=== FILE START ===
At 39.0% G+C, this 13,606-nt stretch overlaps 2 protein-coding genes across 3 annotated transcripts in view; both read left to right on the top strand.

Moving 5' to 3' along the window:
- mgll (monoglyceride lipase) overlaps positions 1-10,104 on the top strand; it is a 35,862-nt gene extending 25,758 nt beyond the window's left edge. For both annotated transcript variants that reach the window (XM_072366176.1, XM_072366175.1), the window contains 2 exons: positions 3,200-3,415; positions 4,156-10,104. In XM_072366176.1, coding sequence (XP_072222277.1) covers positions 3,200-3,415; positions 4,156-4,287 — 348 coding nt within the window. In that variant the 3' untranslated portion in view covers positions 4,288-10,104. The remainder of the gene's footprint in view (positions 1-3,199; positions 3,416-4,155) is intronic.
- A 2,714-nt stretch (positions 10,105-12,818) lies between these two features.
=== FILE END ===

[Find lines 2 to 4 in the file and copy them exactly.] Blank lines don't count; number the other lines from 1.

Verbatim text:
Moving 5' to 3' along the window:
- mgll (monoglyceride lipase) overlaps positions 1-10,104 on the top strand; it is a 35,862-nt gene extending 25,758 nt beyond the window's left edge. For both annotated transcript variants that reach the window (XM_072366176.1, XM_072366175.1), the window contains 2 exons: positions 3,200-3,415; positions 4,156-10,104. In XM_072366176.1, coding sequence (XP_072222277.1) covers positions 3,200-3,415; positions 4,156-4,287 — 348 coding nt within the window. In that variant the 3' untranslated portion in view covers positions 4,288-10,104. The remainder of the gene's footprint in view (positions 1-3,199; positions 3,416-4,155) is intronic.
- A 2,714-nt stretch (positions 10,105-12,818) lies between these two features.